SRC's new chairman shakes up business as usual

New SRC chairman Pedro Ramos (right) said he wanted to adjust meeting start times so people who work days could attend.
New SRC chairman Pedro Ramos (right) said he wanted to adjust meeting start times so people who work days could attend. (SARAH J. GLOVER / Staff Photographer)
Posted: November 17, 2011

In his first meeting as chairman, Pedro Ramos wasted no time in shaking up the way the School Reform Commission does business.

At a packed Wednesday session, Ramos said he was creating committees to deal with SRC business more efficiently and transparently. He said he wanted to move some meeting times later, so people who work during the day could attend.

And he allowed members of the audience to ask questions - a departure from the way the commission has done business in the past.

Ramos had earlier said that "at times, it looks like the SRC's trying to drink water through a fire hose."

The SRC will now have four standing committees, a structure that will allow for deeper exploration of issues and "higher-level discussion," Ramos said. He will chair the finance and audit committee until Feather O. Houstoun, a gubernatorial nominee, is confirmed by the state Senate.

A safety and engagement committee will be chaired by Lorene Cary; a committee on charters, choice, turnaround, and the district's facilities master plan will be helmed by Joseph Dworetzky; and a committee to consider matters of career and technical education, innovation, data, rigor, and integrity will be overseen by Wendell Pritchett.

Other committees will be created as necessary, Ramos said. A "small but very high-level group" will look at ethics, rules, and procedures.

The SRC also heard presentations on the district's turnaround schools at the meeting.

Both types of turnaround schools - district-run Promise Academies and Renaissance charters run by outside providers - show early signs of success, district staff and an outside group hired to examine the effort have concluded.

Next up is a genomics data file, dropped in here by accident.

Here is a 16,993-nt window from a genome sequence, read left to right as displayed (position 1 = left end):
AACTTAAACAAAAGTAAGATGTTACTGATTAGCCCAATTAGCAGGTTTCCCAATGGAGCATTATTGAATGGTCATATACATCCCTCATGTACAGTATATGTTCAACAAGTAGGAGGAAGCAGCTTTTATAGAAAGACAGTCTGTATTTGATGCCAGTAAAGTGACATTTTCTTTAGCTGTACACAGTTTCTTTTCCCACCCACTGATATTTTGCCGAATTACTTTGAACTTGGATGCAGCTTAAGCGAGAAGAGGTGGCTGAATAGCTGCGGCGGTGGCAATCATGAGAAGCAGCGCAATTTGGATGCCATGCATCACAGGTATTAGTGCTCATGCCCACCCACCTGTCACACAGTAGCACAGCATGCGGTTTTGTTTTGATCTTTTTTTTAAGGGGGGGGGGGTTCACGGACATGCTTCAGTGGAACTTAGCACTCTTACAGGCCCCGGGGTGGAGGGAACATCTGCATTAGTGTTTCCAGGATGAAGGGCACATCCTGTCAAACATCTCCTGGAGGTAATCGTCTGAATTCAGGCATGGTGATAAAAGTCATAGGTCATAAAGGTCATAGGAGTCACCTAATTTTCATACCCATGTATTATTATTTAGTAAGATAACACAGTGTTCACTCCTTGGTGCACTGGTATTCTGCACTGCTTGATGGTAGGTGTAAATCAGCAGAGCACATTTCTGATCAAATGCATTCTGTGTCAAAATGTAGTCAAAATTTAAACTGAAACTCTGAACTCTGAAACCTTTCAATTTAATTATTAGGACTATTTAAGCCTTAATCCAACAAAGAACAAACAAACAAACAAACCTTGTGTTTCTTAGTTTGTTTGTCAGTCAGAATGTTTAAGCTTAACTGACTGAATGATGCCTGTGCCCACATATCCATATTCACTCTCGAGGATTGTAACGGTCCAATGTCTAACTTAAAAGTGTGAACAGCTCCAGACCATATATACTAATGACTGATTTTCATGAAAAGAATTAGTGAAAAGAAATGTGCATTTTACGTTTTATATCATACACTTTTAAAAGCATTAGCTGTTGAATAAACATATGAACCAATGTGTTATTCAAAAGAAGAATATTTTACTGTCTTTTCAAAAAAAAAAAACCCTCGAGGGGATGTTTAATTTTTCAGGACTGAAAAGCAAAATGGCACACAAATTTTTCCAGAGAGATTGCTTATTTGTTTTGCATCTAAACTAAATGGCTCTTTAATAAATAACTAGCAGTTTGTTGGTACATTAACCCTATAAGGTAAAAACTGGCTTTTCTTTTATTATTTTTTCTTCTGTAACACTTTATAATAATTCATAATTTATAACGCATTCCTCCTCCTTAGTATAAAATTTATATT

School climate improved at both; violent incidents were down, attendance was up.

State test scores are up, and two schools - Potter-Thomas and Dunbar - that had never met state standards did so for the first time.

But assistant superintendent Joel Boyd warned that the district's budget woes had already begun affecting Promise Academies.

"Cuts are inherently going to lead to a deceleration of the turnaround process," Boyd said.

More evaluation of the turnaround schools is to come, but Scott Gordon, chief executive officer of Mastery Charter Schools, said there were enough data to know the movement was working.

"The results are dramatic. . . . I'd hate to be focused on process questions when bottom-line answers are actually available," Gordon said.

Commissioners later voted on resolutions, but two failed to pass - a signal of this panel's unwillingness to OK nonemergency contracts where work began without the SRC's approval.

Dworetzky has long expressed frustration over that practice.

The SRC voted down a measure to pay $1,050 for printing done in February for "Protect Public Education," a campaign that at the time was billed as a citizens' effort to lobby for funding for the district. A contract for $83,316 for Temple University and the Council of Chief State School Officers for work on a grant program was also voted down because of insufficient justification, Dworetzky said.

"My complaint is not against the vendors who did the work," Dworetzky said, but rather against district staff for failing to produce appropriate justifications. "Somebody has to take ownership of this. There have to be consequences."

After more information is provided, the resolutions will go before the SRC again.

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